It might be best not to fall for this ‘Bull’

For­mer ‘NCIS’ star Weatherly’s new se­ries a pile of hubris

USA TODAY Weekend Extra - - LIFE - CBS’ star­ring Michael Weatherly, cen­ter, gets the cov­eted post- slot on Tues­days.

When thrown the bull, the best idea is to throw it back. A mis­con­ceived mis­take in most ev­ery way, Bull (Tues­day, 9 ET/PT, egEE out of four) is pu­ta­tively based on the early ca­reer of Dr. Phil McGraw, who also self-serves as a pro­ducer, a bad idea in and of it­self. But put that aside. What Bull is re­ally most firmly and ob­vi­ously built upon is CBS’ con­tin­u­ing, des­per­ate de­sire to re­ar­range the same tired pro­ce­dural build­ing blocks into yet another hour-long medi­ocrity.

So you get the tough fe­male in­ves­ti­ga­tor (Jaime Lee Kirch­ner); the ban­ter­ing side­kick (Freddy Ro­driguez); the now-es­sen­tial off­beat hacker (Annabelle At­tana­sio); and the ex-gov­ern­ment aide and ex­pert (Geneva Carr). And lead­ing them all is our cocky, bril­liant but se­cretly dam­aged hero, Dr. Ja­son Bull, whose near mirac­u­lous pow­ers of ob­ser­va­tion are mar­ried to TV’s al­most touch­ing faith in the breadth, depth and ef­fi­cacy of data col­lec­tion. You know: All those shows where you can find ev­ery­thing you need to know about who peo­ple are and what they plan to do with the click of a com­puter key.

The dis­tin­guish­ing fac­tor is sup­posed to be for­mer NCIS star Michael Weatherly as Bull, but whether this counts as dis­tin­guished de­pends on how tol­er­ant you are of him re-us­ing and mis­ap­ply­ing old tricks. Many loved his char­ac­ter An­thony DiNozzo’s bravado, chat­ter and swag­ger on NCIS, but that worked be­cause the other char­ac­ters re­li­ably brought him down a peg.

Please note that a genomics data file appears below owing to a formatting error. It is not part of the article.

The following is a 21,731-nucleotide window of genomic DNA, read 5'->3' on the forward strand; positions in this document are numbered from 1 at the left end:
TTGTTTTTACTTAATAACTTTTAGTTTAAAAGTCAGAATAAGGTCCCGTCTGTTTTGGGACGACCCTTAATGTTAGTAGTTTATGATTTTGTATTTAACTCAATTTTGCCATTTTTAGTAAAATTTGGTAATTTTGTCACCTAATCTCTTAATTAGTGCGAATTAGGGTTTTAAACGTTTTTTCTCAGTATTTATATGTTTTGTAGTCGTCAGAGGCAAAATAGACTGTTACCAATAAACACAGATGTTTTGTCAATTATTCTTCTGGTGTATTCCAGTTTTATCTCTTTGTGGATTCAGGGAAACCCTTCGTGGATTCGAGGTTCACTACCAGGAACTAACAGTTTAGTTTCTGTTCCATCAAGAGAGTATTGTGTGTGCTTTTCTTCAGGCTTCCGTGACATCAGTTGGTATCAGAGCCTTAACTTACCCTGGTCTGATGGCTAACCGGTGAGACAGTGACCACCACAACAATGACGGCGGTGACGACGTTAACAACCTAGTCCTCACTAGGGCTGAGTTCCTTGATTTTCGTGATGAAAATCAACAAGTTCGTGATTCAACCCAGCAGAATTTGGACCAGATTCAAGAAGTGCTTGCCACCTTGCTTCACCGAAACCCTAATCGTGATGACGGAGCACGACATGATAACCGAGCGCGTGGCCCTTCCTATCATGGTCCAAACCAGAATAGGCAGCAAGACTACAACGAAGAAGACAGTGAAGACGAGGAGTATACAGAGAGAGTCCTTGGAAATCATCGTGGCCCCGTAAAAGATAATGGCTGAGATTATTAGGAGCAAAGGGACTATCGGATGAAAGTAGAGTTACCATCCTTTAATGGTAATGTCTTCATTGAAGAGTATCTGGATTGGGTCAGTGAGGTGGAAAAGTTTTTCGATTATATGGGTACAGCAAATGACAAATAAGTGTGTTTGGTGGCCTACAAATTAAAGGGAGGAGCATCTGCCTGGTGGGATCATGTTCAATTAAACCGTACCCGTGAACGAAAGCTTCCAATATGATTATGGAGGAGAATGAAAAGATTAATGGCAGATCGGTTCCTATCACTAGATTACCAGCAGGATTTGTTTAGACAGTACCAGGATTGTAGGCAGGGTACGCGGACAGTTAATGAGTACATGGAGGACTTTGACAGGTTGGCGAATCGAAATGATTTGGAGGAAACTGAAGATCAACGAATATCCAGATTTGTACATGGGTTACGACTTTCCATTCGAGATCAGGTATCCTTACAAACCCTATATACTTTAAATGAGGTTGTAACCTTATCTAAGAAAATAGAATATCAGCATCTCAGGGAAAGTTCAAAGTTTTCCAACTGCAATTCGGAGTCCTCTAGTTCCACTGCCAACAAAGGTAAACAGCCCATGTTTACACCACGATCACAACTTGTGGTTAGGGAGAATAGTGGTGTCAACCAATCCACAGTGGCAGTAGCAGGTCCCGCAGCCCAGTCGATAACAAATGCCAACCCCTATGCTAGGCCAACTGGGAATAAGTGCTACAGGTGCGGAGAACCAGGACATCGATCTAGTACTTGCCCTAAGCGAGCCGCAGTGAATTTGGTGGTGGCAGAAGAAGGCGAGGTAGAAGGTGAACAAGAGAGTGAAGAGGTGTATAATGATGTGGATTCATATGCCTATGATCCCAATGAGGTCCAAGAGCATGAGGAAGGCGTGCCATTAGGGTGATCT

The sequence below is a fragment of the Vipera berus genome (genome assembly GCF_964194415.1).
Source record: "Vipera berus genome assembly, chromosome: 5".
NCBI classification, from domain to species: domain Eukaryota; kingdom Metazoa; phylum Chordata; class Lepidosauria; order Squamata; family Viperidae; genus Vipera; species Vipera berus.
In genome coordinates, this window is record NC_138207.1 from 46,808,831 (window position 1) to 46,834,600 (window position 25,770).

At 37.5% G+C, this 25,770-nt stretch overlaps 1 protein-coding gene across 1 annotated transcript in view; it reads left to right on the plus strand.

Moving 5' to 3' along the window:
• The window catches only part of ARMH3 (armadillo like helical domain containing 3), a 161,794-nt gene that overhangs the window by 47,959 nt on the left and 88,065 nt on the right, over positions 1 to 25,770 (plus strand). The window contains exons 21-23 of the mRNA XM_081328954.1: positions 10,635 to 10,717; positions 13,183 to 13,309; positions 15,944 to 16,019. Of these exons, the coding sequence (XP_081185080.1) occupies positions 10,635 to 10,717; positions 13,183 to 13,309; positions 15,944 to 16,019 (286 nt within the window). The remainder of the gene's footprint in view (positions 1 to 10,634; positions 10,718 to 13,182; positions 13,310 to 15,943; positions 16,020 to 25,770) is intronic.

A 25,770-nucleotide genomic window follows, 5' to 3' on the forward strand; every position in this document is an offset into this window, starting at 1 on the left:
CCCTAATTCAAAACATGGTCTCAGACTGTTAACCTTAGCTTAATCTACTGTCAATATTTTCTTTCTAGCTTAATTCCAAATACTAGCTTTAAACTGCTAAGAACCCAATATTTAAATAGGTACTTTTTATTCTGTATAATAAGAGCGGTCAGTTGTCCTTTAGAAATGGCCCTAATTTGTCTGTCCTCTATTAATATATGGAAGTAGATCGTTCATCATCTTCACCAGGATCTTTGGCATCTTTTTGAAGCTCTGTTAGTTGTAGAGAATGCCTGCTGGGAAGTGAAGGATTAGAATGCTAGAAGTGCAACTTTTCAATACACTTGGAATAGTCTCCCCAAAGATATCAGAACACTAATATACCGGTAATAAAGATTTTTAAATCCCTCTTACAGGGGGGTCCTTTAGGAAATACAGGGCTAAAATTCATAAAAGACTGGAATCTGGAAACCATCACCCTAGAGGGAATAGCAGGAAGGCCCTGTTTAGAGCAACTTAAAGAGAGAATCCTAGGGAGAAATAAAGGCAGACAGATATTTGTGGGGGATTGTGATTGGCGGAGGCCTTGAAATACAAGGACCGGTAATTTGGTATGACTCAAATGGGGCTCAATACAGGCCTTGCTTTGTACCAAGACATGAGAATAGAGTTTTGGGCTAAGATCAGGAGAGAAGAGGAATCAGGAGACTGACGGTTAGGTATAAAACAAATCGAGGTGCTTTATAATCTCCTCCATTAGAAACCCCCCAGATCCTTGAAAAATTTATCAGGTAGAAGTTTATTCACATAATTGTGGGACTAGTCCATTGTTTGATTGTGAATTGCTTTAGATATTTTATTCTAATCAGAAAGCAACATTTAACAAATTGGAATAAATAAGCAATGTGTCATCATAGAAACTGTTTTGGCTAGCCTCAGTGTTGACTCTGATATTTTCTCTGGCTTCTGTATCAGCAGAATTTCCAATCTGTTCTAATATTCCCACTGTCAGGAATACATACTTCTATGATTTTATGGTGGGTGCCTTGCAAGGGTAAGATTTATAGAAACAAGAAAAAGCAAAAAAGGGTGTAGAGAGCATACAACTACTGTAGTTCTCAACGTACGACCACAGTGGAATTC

Here, play­ing a man who is al­ways in charge and usu­ally de­ferred to, the rou­tine comes across as un­bear­ably smug.

Some may find that sur­pris­ing. For oth­ers, the real and only sur­prise is that the show’s co-cre­ator is Paul At­tana­sio (Annabelle’s fa­ther). A stel­lar writer and pro­ducer, At­tana­sio earned Os­car nom­i­na­tions for Quiz Show and Don­nie Brasco and Emmy nom­i­na­tions for House. Let’s just say that rat­ings suc­cess, should it come, will have to serve this time as At­tana­sio’s re­ward.

No mere jury con­sul­tants, Bull and his friends are trial an­a­lysts. In prac­tice, that seems to mean they’re hired to tell the lawyers and de­fen­dants ev­ery­thing the jury is think­ing (they ad­dress Bull, and us, in imag­i­nary mono­logues) and what to do in re­sponse.

Un­for­tu­nately, Bull isn’t the only one who knows ex­actly what’s go­ing to hap­pen: So will any 10-year-old who has spent even a mod­er­ate amount of time watch­ing TV.

Ev­ery plot twist is tele­graphed, if not in the script, then by Bull’s habit of star­ing at peo­ple right be­fore they prove to have some­thing to con­fess.

There’s hardly a mo­ment that’s be­liev­able or an ac­tor who isn’t wasted. If you’re look­ing for who suf­fers worst, go with poor Christo­pher Jack­son, who had to go from Hamil­ton to this.

To be sure, CBS knows its view­ers, and Bull may very well work for them. Just don’t let the net­work try to tell you this was the best show it could find or the best work it can do.

Be­cause the an­swer to that is “bull.”


John Ross Bowie and Min­nie Driver star as par­ents of a child with cere­bral palsy on the ABC com­edy Speechless.



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